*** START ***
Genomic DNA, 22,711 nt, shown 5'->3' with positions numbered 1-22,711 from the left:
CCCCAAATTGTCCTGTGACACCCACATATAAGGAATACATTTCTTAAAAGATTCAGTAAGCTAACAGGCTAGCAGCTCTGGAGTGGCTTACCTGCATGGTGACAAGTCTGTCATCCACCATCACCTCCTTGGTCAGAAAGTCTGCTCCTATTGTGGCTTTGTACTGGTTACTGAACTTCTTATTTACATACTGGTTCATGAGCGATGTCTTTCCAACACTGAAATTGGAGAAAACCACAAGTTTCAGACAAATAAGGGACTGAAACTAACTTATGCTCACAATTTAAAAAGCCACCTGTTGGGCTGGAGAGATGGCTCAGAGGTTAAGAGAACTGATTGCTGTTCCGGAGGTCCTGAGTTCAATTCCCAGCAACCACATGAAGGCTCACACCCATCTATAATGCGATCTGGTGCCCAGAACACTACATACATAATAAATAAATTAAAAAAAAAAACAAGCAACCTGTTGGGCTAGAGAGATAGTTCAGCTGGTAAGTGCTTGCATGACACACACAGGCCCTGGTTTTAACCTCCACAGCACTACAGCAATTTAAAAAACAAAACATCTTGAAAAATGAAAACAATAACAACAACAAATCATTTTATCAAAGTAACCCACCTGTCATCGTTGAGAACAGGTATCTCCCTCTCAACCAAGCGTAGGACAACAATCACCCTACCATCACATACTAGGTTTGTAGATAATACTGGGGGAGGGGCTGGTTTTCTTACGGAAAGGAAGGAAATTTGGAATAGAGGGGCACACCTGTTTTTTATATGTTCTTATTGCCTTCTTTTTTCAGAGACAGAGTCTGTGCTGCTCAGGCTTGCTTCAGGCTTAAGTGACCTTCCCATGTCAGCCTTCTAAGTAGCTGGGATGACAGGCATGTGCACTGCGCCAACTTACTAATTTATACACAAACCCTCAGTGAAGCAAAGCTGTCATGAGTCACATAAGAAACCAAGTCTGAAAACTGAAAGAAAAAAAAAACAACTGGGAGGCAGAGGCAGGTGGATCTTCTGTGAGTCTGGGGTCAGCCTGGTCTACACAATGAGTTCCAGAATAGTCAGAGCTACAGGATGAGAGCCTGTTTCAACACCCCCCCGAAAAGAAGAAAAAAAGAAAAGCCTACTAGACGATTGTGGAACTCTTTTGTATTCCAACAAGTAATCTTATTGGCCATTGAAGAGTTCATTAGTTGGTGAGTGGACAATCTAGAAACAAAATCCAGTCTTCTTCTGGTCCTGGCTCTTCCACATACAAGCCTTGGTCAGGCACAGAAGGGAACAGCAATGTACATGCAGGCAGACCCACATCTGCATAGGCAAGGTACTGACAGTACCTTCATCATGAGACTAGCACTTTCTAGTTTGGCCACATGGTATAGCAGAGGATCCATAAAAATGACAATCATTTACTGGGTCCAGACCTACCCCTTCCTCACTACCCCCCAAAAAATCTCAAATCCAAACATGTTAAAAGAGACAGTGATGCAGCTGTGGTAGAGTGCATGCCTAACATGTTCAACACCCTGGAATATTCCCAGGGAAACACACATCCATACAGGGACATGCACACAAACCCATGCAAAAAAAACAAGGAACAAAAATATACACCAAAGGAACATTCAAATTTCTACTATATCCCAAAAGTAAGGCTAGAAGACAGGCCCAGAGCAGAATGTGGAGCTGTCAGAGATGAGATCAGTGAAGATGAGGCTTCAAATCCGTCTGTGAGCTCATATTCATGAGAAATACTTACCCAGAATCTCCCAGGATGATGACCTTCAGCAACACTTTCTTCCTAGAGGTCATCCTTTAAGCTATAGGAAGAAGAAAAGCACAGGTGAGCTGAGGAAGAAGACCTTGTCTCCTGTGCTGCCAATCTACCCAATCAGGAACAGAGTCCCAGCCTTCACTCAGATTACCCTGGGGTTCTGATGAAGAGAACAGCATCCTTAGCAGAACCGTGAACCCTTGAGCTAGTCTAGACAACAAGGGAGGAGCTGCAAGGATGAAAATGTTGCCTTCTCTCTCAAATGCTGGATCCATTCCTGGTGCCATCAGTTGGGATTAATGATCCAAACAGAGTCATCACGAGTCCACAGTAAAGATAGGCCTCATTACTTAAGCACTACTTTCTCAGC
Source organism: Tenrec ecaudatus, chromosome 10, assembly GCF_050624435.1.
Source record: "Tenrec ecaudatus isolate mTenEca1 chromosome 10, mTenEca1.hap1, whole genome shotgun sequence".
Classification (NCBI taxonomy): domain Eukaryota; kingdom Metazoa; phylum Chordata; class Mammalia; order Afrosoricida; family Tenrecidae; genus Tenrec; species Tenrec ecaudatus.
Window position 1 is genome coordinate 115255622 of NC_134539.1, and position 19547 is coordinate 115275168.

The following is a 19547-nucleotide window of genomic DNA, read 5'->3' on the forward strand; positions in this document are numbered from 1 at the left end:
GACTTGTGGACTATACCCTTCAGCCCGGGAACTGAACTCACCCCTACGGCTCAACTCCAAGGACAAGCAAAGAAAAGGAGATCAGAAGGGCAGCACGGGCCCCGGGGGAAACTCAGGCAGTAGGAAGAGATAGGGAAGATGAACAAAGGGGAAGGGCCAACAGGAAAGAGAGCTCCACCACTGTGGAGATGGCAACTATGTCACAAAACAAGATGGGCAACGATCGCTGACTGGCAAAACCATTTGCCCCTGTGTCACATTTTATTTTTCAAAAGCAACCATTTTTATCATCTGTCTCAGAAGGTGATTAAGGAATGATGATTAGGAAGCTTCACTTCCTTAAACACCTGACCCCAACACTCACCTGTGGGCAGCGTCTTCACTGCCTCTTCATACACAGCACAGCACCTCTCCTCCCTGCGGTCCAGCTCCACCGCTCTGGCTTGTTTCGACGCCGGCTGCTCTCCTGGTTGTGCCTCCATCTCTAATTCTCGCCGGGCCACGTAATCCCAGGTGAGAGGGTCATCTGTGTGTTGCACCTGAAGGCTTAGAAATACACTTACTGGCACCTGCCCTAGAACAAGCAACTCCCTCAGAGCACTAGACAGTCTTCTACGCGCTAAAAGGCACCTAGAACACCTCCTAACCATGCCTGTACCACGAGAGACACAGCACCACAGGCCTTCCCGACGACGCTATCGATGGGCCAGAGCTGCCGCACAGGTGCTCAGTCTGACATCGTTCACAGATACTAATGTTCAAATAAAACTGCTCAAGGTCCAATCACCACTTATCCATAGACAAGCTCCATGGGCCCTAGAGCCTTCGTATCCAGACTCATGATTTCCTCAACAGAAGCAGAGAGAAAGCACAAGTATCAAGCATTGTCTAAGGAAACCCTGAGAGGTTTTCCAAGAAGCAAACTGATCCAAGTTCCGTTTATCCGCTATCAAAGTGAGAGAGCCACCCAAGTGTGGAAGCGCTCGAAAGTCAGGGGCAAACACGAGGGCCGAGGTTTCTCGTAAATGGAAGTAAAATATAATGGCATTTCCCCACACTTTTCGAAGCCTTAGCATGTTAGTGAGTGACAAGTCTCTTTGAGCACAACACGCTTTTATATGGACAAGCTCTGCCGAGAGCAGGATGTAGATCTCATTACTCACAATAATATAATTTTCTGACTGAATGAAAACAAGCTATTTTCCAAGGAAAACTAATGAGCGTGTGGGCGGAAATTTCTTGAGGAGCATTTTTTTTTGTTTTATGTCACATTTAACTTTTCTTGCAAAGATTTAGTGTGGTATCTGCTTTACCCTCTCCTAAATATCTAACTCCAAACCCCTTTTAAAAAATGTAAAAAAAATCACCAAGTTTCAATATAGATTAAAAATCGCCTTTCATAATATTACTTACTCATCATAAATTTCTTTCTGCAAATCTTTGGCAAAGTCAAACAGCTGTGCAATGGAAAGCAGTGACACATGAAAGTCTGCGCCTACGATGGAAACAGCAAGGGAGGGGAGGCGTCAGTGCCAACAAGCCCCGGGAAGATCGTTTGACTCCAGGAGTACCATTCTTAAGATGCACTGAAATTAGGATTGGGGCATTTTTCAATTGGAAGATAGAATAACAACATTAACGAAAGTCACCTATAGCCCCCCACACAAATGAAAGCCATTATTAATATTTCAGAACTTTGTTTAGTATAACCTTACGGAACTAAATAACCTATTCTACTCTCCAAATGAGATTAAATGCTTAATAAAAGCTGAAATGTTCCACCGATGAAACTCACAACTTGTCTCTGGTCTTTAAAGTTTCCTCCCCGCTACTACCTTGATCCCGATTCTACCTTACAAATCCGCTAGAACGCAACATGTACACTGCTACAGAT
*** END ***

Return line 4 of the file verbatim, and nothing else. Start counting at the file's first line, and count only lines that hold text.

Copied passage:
Source record: "Tenrec ecaudatus isolate mTenEca1 chromosome 10, mTenEca1.hap1, whole genome shotgun sequence".